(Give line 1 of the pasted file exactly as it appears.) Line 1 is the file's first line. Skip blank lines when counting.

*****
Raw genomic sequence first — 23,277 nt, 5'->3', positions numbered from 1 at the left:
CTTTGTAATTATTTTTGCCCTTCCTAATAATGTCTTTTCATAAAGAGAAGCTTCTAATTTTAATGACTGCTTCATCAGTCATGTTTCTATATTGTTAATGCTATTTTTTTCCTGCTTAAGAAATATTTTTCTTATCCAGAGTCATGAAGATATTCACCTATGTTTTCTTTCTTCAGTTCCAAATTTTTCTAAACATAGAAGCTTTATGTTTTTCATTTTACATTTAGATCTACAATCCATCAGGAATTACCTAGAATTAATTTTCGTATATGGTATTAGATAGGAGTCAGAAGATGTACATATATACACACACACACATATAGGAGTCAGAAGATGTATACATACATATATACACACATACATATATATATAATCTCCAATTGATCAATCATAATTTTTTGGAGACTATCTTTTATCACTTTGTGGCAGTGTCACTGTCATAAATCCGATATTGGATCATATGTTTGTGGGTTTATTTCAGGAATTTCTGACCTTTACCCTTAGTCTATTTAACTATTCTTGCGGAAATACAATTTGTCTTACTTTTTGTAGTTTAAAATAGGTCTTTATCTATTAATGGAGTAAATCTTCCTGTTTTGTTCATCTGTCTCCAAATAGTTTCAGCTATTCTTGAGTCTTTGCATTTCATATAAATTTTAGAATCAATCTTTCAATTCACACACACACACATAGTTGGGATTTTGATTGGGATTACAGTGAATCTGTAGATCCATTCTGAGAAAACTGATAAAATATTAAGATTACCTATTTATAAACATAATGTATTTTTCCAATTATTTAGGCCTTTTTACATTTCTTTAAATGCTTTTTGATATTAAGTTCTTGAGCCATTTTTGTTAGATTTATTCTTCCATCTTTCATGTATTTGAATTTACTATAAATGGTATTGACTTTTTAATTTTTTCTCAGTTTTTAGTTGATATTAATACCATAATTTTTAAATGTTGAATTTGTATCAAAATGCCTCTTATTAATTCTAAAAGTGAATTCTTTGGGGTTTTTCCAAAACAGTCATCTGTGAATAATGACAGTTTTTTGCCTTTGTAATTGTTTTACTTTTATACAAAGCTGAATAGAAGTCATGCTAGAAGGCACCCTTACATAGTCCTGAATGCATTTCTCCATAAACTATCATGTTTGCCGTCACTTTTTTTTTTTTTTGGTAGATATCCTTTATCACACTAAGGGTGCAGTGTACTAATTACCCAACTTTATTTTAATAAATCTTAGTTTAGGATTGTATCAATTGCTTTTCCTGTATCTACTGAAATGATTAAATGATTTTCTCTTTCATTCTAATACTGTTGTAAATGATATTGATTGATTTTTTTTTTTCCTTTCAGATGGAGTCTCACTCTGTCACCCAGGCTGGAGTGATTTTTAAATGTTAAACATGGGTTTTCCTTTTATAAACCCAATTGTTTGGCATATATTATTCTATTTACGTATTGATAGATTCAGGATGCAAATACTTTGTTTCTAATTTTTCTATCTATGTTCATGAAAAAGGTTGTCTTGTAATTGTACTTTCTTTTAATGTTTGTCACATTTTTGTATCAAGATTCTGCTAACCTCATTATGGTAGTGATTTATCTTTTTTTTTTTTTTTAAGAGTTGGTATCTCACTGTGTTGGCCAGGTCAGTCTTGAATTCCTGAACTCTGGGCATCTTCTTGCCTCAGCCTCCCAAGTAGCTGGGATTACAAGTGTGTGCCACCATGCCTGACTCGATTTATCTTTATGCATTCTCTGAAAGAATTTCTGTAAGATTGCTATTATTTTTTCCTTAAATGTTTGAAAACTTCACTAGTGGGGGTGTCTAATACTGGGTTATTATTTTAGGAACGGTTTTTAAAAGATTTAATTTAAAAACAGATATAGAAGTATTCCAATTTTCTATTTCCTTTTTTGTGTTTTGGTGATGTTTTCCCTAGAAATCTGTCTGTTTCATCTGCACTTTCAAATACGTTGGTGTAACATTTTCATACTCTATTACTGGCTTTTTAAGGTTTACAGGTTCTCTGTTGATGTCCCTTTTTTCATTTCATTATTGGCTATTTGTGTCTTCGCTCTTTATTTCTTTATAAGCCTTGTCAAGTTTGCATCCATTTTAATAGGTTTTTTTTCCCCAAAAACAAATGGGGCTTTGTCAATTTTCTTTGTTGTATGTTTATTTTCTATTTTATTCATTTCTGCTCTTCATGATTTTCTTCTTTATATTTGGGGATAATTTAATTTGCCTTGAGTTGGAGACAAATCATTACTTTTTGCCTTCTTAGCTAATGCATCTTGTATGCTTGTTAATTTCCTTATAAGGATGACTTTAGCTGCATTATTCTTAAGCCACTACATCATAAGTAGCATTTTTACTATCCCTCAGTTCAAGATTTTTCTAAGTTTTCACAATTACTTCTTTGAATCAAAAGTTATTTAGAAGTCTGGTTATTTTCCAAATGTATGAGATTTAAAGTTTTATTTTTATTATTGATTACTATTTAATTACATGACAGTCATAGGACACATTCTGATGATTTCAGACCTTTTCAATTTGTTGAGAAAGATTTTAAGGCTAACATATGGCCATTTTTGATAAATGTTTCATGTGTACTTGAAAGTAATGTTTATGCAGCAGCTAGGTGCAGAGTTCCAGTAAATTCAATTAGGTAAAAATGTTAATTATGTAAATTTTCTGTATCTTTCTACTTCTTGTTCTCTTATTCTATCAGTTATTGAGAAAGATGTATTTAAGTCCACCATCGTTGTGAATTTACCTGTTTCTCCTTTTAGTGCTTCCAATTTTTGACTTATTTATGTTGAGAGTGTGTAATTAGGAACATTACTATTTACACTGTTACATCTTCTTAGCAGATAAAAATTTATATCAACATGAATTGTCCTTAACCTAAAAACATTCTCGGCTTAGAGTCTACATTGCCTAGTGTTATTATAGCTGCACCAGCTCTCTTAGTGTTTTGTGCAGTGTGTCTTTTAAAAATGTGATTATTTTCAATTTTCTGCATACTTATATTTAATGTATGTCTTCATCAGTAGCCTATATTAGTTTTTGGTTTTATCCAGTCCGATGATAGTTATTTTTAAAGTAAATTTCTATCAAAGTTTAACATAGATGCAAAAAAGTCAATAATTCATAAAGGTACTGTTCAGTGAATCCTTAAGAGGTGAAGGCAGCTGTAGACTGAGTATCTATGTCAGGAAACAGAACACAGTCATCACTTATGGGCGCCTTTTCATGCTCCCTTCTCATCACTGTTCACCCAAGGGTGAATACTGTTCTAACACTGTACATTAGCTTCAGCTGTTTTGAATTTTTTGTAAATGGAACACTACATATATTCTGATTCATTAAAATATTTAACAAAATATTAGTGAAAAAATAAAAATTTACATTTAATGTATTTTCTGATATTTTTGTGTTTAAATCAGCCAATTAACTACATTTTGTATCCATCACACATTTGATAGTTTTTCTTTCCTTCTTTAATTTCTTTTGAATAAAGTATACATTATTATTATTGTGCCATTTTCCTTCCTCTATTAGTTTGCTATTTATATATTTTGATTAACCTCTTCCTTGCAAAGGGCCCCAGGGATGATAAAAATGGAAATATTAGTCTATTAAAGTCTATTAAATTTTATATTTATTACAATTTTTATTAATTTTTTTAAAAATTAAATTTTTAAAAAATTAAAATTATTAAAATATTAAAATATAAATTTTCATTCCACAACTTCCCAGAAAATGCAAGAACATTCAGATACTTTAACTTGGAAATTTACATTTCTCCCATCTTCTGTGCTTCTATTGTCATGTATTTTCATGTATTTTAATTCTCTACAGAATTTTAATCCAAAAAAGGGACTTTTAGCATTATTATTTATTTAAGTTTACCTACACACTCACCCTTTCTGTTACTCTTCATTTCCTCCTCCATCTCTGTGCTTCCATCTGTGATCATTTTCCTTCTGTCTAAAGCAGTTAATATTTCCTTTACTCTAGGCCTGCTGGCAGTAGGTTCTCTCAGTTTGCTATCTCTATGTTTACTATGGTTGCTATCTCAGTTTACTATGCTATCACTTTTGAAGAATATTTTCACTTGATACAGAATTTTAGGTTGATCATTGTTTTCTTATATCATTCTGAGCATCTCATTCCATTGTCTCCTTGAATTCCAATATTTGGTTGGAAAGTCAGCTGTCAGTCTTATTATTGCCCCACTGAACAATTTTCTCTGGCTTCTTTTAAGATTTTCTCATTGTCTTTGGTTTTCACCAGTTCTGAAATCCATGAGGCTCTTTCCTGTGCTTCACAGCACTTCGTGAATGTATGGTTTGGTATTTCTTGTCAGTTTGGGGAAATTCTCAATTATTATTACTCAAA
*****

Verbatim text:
Raw genomic sequence first — 23,277 nt, 5'->3', positions numbered from 1 at the left: